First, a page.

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From Harvard, the secret to improving happiness

Gina London



Dr Robert Waldinger

Dr Robert Waldinger

Dr Robert Waldinger

Welcome to the first Sunday in April and to a month dedicated to the power of TED talks here at The Communicator column. TED talks, as a quick reminder, are global events showcasing ideas worth sharing. Over the next four weeks, I look forward to introducing you to four remarkable people and the career-enriching and life-improving topic they shared on that red circle of carpet placed iconically on a TED talk stage.

My first introduction is of Dr Robert Waldinger. He is a clinical professor of psychiatry at Harvard Medical School and also notably directs the Harvard Study of Adult Development, one of the longest-running studies on happiness.

Bob opened his 2015 TEDx talk (to date with a whopping 41 million views), with this thoughtful question: “If you were going to invest now in your future best self, where would you put your time and energy?”

You might think acquiring money, prestige or fame would be the obvious steps toward achieving a fulfilled and happy life. But, “the secret in plain sight” as Bob describes it, is evidenced through the study’s nearly 80 years of wide-ranging data.

In 1938, 268 Harvard sophomores, who notably included future US President John F Kennedy, were selected. Another cohort, of 456 disadvantaged young men from Boston’s inner-city neighbourhoods, was also chosen to be studied in tandem.

Scientists conducted extensive in-person interviews with both groups of men through questionnaires and in-person interviews. (Yes, all the participants were men. Women weren’t allowed in Harvard when the study began.) Interestingly, the study first focused on “biological determinism”, a prominent theory of the time, with researchers examining participants’ physical and intellectual factors, including skull size and handwriting styles, as possible indicators of happiness.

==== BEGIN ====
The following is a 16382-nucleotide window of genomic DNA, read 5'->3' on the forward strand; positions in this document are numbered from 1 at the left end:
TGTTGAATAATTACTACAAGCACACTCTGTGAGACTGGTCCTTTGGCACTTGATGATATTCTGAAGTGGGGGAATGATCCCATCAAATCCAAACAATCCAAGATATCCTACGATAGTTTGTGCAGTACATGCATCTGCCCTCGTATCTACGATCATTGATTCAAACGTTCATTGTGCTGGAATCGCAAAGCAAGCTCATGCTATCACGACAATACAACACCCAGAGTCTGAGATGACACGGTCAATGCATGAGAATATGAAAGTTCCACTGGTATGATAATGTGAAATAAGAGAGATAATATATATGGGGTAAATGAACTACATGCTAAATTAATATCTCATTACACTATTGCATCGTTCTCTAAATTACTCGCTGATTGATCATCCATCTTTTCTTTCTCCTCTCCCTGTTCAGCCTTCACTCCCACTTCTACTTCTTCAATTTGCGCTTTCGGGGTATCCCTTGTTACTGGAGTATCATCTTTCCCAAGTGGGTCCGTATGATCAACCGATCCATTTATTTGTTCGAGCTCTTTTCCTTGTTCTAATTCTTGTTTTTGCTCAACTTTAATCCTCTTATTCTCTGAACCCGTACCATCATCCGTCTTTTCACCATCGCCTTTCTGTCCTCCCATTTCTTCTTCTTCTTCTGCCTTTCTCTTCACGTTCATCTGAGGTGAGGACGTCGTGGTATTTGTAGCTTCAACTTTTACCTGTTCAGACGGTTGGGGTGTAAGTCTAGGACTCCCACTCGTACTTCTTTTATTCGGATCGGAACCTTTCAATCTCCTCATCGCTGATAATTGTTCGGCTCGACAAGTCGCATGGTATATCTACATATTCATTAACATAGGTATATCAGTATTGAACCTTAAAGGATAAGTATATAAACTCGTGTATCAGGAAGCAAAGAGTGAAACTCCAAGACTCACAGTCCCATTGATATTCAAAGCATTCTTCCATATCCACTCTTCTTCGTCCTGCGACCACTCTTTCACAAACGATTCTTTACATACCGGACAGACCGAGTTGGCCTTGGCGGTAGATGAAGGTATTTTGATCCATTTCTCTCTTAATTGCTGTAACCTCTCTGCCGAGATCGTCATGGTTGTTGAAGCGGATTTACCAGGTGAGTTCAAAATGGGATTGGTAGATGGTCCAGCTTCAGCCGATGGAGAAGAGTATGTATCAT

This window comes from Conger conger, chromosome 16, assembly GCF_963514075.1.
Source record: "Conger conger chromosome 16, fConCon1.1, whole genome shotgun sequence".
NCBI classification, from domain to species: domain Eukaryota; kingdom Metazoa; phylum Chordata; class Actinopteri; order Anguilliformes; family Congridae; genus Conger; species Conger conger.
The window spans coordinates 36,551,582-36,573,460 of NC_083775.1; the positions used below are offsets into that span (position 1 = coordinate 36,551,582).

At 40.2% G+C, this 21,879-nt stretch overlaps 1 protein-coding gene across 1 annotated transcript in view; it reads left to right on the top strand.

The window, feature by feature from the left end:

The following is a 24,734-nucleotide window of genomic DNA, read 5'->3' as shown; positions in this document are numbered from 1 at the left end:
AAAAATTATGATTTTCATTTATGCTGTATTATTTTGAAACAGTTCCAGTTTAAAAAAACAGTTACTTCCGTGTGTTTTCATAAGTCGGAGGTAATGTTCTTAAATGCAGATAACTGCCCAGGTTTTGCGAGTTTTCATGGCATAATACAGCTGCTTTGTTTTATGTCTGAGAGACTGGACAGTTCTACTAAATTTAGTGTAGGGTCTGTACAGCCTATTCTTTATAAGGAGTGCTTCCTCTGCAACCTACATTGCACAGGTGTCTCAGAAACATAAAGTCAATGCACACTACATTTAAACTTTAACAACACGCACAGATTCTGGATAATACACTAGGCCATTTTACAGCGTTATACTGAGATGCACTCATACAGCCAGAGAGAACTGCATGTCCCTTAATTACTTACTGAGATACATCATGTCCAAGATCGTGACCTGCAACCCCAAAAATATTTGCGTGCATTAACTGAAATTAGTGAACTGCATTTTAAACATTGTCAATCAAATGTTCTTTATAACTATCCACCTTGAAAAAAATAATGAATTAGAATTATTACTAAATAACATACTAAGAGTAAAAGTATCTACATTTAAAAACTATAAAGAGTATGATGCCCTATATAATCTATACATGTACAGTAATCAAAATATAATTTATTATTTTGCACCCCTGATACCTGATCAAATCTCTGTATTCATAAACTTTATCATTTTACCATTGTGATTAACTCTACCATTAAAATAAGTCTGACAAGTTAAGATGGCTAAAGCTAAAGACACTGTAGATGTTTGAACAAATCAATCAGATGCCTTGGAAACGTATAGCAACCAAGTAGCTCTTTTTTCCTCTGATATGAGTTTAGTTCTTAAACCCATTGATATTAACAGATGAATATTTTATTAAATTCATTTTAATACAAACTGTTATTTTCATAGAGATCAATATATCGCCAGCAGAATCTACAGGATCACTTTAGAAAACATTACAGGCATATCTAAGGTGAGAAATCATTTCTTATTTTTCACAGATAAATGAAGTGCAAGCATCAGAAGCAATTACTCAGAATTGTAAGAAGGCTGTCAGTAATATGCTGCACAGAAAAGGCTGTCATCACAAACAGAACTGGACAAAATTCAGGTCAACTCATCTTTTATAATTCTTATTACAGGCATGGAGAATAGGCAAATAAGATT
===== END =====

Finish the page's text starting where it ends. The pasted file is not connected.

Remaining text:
The study evolved to include more updated means of research like DNA testing and MRI scanners. It has also expanded to include family members and subsequent generations as “only 10 of the original Harvard men are still alive. They’re all in their late 90s or just over 100. And about 40 of the original inner-city men are still alive, all in their 90s”, Bob explained. Incidentally, before you imagine that Bob discovered the secret to ever-lasting life alongside the key to happiness, he is the programme’s fourth director, taking over the study in 2004.

“My predecessor (psychiatrist George Vaillant) took me out to lunch one day and said, ‘How would you like to inherit the Study of Adult Development?’ I almost dropped my fork.” But Bob accepted and he surmised the reason he was chosen was because he, like George before him, is a clinician as well as a researcher.

“This is a study of human life so the experience of studying lives that clinical people do every day is important.  Rather than simply being a researcher trained in multiple choice questions, I understood how to gather more qualitative information, like sitting down with someone for four hours and interviewing them about their life,” Bob said. Of course, I love a good interview myself. So, here are my questions and Bob’s answers and the secrets to increasing your happiness.


GINA: Is happiness a choice or is it how we’re wired?

BOB: “Both. Some of it is how we’re wired. We all have a kind of happiness set-point. But we can change. We can make ourselves happier. It’s not too late for anybody. In our study, some people would think, ‘Oh, it’s never going to get better for me’. Then it gets better. Often it gets better because some relationship changes. One man was so isolated and then when he retired, he decided to join a health club and he started going every day and he started saying hello to a few people and it grew and his whole social network was at that health club. And then they met outside and his life changed.”


GINA: Got you. So, we have to make an effort. For instance, he had to say, ‘Hello’.

BOB: “Yes, That’s the thing that is most useful for your readers. We have come to think about taking care of our relationships like we take care of our bodies. It’s an ongoing practice. Even our closest ones, if we put them on automatic pilot, even if there’s nothing wrong, they will get stale and wither. Same with our friendships, our work relationships, even smaller relationships are important, like saying, ‘hello’ to our postal worker. Social fitness, like physical fitness is something that will make our lives better.” 


GINA: Is there a different approach for someone who identifies as introverted?

BOB: If you’re the person who needs just one or two close relationships, that’s OK. Just tend to those. Don’t do what is draining and depleting. It’s not unhealthy to live with fewer relationships.


GINA: What is something you do differently as a result of the study?

BOB: I’m more conscious now about who do I want to see, who do I need to see. I actively reach out. That’s a difference for me from before the study. I also try to really listen when someone, like my wife, is speaking to me.


For more on the matter, you can pre-order Bob’s upcoming new book, The Good Life written with his Harvard research colleague Dr Marc Schulz. The book is set to be released in January 2023 from Penguin Books.

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